convenient vector spaces by (31.5), step 3 and 5. All the other assertions follow by
looking again at the chart structure of TA M and by taking into account that f is
part of TA f (as the base mapping).
(3) This is obvious from the chart structure.
(4) We de¬ne T (•, E) := •—E : A—E ’ B—E. By (31.5), step 3, this restricts to a
natural transformation TA ’ TB on the category of c∞ -open subsets of convenient

310 Chapter VI. In¬nite dimensional manifolds 31.9

vector spaces, and “ by gluing “ also on the category Mf . Obviously, T is a co-
covariant bifunctor on the indicated categories. Since πB —¦ • = πA (• respects the
identity), we have T (πB , M ) —¦ T (•, M ) = T (πA , M ), so T (•, M ) : TA M ’ TB M is
¬ber respecting for each manifold M . In each ¬ber chart it is a linear mapping on
the typical ¬ber NA — E ’ NB — E.
So if • is injective, T (•, M ) is ¬berwise injective and linear in each canonical ¬ber
chart, so it is a closed embedding.
If • is surjective, let N1 := ker • ⊆ NA , and let V ‚ NA be a linear complement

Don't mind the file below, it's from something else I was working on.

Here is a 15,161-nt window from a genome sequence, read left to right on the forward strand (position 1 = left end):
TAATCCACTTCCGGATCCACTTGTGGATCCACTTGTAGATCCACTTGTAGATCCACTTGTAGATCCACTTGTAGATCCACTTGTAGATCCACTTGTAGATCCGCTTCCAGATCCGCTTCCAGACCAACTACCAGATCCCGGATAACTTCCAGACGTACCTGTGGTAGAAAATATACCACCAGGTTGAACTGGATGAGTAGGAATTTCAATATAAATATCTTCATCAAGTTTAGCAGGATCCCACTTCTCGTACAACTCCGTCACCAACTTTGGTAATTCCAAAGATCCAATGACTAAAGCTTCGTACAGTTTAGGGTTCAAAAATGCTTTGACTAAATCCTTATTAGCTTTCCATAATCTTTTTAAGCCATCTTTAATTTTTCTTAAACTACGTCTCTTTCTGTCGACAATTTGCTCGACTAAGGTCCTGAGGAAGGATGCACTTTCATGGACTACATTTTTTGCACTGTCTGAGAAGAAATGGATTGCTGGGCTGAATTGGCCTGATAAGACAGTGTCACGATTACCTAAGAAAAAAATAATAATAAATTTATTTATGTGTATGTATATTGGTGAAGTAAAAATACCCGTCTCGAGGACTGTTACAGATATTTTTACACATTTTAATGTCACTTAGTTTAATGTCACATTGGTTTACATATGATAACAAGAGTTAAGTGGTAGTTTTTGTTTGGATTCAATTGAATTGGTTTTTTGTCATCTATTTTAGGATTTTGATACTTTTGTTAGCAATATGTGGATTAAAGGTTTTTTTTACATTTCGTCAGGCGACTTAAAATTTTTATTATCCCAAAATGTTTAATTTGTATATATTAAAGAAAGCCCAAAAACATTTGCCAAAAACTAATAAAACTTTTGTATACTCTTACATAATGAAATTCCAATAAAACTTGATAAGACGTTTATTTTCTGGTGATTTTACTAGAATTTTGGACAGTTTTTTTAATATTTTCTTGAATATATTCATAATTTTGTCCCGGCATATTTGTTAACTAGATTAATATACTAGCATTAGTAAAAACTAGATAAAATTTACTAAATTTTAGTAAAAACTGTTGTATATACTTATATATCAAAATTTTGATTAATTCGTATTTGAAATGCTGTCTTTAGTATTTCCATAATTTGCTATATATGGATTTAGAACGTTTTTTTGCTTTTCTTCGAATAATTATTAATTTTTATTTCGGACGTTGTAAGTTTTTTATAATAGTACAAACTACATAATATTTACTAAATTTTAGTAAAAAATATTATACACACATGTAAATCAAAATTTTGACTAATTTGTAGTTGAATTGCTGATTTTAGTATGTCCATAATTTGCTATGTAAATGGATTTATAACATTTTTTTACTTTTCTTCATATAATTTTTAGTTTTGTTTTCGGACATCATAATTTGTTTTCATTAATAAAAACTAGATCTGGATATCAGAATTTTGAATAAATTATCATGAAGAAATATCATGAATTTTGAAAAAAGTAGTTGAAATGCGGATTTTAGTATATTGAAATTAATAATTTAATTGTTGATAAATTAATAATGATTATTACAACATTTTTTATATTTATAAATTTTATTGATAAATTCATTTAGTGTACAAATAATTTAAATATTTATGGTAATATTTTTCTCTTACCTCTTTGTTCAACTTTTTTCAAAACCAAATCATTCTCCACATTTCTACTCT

to N1 . Then if M is modeled on convenient vector spaces E± and for the canonical
charts we have the commutative diagram:

w T uM
T (•, M )

T (•, U± )
TA (U± ) B (U± )

u u
TA (u± ) TB (u± )

w u (U ) — (N
Id —((•|NA ) — E± )
u± (U± ) — (NA — E± ) — E± )
± ± B

w u (U ) — 0 — (N
Id —0 — iso
u± (U± ) — (N1 — E± ) — (V — E± ) — E± )
± ± B

Hence T (•, M ) is a ¬ber bundle projection with standard ¬ber E± — ker •.

31.8. Theorem. Let A and B be Weil algebras. Then we have:
(1) We get the algebra A back from the Weil functor TA by TA (R) = A with
addition +A = TA (+R ), multiplication mA = TA (mR ) and scalar multipli-
cation mt = TA (mt ) : A ’ A.
(2) The natural transformations TA ’ TB correspond exactly to the algebra
homomorphisms A ’ B.

Proof. (1) is obvious. (2) For a natural transformation • : TA ’ TB its value
•R : TA (R) = A ’ TB (R) = B is an algebra homomorphisms. The inverse of this
mapping has already been described in theorem (31.7.4).

31.9. Remark. If M is a smoothly real compact and smoothly regular manifold
we consider the set DA (M ) := Hom(C ∞ (M, R), A) of all bounded homomorphisms
from the convenient algebra of smooth functions on M into a Weil algebra A.